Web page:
Well, I have to kind of buckle myself down to cope when I don’t have him to talk to, don’t have my usual outlet for frustration and satisfaction. And I can only do that for so long. I can keep myself really well controlled for a while. Then I can’t do it anymore, That’s when I melt down and get real emotional.

In reaction to Sheila’s emotionality, Dave becomes even more focused and detached. He feels guilty because Sheila’s “meltdown” is his fault. Yet, he also seems to be resentful of Sheila’s lack of support for his own personal problems. While Dave sees his coping strategy as pulling in and focusing, Sheila sees it as an emotional withdrawal from her. It is important to note that the couple seems to have agreed upon the punctuation of this process: Dave hunkers down, Sheila melts down, conflict arises and reconnection is made. This sequence of events does serve to alleviate conflict, for Dave expresses his sense of guilt about causing the meltdown and Sheila responds by accepting his responsibility.

Sheila indicated during the interview that she does not see herself as responsible for Dave’s “emotional withdrawal,” while Dave indicated that: “whereas, often times, when she gets like this [meltdown], I feel like it’s my fault. What did I do?” This agreed upon punctuation serves a reconciling function for the couple and thus helps to keep the couple together. However, it is not at all clear from the description that Dave and Sheila give that this sequence is always what occurs. it is just as likely that Dave’s hunkering down is a response to Sheila’s mounting emotional demands. Much of the reason for the agreed punctuation lies in the differing levels of responsibility that are assumed by each party. Dave and Sheila seem to be unwilling to acknowledge Sheila’s own culpability in the precipitation of their conflict.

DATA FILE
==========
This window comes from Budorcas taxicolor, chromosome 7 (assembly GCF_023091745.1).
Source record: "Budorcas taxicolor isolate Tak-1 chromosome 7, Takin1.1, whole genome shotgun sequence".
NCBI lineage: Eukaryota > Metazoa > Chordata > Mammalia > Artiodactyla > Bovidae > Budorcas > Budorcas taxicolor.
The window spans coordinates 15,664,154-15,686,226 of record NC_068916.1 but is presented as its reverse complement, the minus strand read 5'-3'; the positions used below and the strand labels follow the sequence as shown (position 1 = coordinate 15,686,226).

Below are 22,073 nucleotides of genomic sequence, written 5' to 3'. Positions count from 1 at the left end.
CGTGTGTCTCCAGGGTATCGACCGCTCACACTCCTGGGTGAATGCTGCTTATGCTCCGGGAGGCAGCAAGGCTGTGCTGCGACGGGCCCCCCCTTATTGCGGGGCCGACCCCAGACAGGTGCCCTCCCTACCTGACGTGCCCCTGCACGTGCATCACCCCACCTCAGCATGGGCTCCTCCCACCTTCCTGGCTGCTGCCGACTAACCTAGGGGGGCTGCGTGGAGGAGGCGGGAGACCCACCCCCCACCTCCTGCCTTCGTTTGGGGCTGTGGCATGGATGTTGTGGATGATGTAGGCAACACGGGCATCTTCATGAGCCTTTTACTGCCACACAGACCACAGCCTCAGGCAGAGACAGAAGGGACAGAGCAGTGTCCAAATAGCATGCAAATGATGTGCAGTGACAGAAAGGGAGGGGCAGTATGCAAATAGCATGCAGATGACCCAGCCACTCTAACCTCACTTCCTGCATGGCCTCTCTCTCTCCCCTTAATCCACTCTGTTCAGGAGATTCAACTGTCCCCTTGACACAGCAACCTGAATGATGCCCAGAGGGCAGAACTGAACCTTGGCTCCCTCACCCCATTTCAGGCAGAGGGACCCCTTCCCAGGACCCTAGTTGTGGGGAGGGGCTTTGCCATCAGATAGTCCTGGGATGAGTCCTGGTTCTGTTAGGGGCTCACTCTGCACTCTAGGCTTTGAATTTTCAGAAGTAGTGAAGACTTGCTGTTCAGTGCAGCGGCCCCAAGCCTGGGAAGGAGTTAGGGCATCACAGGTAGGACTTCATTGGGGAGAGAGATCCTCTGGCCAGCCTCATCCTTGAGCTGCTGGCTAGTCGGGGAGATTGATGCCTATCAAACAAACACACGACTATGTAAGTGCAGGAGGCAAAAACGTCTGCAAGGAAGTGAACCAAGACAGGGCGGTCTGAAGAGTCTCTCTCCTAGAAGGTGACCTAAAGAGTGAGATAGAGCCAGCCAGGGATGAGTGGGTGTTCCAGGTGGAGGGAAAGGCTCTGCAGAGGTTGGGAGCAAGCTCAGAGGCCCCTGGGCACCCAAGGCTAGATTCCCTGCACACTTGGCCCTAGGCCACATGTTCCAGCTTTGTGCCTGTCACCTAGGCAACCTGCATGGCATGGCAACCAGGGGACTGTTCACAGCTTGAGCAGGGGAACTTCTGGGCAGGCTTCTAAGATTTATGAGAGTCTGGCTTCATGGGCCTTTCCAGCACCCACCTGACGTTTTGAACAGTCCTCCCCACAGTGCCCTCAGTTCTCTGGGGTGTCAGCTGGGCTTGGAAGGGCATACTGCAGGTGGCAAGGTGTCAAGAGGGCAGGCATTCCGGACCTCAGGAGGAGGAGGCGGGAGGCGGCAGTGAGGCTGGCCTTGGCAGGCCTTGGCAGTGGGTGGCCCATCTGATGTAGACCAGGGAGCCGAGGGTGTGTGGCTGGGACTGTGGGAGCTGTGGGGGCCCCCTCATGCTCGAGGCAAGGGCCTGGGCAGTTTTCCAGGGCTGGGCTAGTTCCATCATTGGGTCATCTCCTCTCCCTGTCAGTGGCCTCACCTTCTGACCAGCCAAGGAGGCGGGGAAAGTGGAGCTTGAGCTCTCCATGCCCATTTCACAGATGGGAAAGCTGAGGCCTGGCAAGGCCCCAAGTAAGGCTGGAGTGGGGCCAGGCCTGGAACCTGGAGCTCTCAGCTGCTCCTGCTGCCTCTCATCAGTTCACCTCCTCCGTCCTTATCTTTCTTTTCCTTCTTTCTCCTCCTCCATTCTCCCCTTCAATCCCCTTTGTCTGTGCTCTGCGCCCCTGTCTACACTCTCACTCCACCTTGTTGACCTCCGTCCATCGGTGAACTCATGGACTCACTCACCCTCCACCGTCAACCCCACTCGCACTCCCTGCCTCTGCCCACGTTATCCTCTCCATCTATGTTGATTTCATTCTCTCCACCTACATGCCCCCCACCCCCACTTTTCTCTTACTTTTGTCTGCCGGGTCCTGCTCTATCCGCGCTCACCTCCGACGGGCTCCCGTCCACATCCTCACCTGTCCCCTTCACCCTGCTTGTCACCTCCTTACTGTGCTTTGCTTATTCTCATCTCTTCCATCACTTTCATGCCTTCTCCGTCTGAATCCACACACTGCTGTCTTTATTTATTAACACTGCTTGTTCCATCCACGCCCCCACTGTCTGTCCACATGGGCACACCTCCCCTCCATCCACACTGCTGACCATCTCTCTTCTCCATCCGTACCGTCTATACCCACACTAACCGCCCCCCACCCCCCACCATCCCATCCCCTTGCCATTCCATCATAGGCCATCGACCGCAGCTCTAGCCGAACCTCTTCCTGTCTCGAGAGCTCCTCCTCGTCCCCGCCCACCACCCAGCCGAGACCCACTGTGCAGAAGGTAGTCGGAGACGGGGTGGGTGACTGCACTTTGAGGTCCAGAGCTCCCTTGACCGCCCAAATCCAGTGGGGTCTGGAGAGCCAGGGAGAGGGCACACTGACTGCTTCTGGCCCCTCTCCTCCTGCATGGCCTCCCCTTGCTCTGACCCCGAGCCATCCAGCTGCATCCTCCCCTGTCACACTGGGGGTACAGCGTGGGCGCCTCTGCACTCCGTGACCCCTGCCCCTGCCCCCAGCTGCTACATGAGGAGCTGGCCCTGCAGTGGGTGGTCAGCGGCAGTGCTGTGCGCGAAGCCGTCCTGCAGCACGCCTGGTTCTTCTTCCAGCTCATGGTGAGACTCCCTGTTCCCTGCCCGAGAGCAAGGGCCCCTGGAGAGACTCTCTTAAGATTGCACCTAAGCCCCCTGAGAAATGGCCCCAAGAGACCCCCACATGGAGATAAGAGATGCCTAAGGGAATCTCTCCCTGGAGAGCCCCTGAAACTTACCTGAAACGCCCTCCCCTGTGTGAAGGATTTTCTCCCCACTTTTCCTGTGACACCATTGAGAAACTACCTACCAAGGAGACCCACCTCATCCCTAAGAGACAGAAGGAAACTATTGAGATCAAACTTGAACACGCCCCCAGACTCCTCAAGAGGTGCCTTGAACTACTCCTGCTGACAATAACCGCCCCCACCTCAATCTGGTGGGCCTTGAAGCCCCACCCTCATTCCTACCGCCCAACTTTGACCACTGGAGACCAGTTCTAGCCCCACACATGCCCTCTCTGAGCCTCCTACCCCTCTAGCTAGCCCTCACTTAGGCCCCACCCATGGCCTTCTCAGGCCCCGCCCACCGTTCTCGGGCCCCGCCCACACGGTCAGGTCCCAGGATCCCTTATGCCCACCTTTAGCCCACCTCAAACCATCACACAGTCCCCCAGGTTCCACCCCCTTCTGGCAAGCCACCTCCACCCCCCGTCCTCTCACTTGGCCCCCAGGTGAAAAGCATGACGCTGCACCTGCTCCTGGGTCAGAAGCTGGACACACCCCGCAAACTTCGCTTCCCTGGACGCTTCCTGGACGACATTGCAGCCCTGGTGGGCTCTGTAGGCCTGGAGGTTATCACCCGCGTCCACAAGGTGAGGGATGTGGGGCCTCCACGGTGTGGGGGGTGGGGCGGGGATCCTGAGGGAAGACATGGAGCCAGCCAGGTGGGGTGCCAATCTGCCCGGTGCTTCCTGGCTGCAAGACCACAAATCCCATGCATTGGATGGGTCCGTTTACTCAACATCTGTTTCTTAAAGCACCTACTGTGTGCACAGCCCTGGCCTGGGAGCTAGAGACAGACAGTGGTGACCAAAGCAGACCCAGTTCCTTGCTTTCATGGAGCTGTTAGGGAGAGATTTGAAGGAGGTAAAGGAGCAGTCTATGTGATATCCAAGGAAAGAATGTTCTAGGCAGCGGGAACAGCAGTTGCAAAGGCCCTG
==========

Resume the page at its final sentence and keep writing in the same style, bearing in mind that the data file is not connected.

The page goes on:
Digital and Analogical Messages

Humans have two ways of communicating. They can define things precisely in terms
of yes/no, good/bad and right/wrong categories. Much of the content aspects of communication is conveyed in this digital manner: “It is cold today.” “You should wear your gloves-if you’re going out in this weather.” “I think that we shouldn’t go out to dinner with Fred and Tamara tonight, given that it’s so cold outside.” These are digital statements that speak to facts in the world. Typically, digital statements are verbal, verifiable (you said so and so, didn’t you?) and subject to confirmation (is it really cold outside and should this influence my decision regarding glove or evening activities?)


Share this:

About the Author

Avatar photo

William BergquistWilliam Bergquist, Ph.D. An international coach and consultant in the fields of psychology, management and public administration, author of more than 50 books, and president of a psychology institute. Dr. Bergquist consults on and writes about personal, group, organizational and societal transitions and transformations. His published work ranges from the personal transitions of men and women in their 50s and the struggles of men and women in recovering from strokes to the experiences of freedom among the men and women of Eastern Europe following the collapse of the Soviet Union. In recent years, Bergquist has focused on the processes of organizational coaching. He is coauthor with Agnes Mura of coachbook, co-founder of the International Journal of Coaching in Organizations and co-founder of the International Consortium for Coaching in Organizations.

View all posts by William Bergquist

Leave a Reply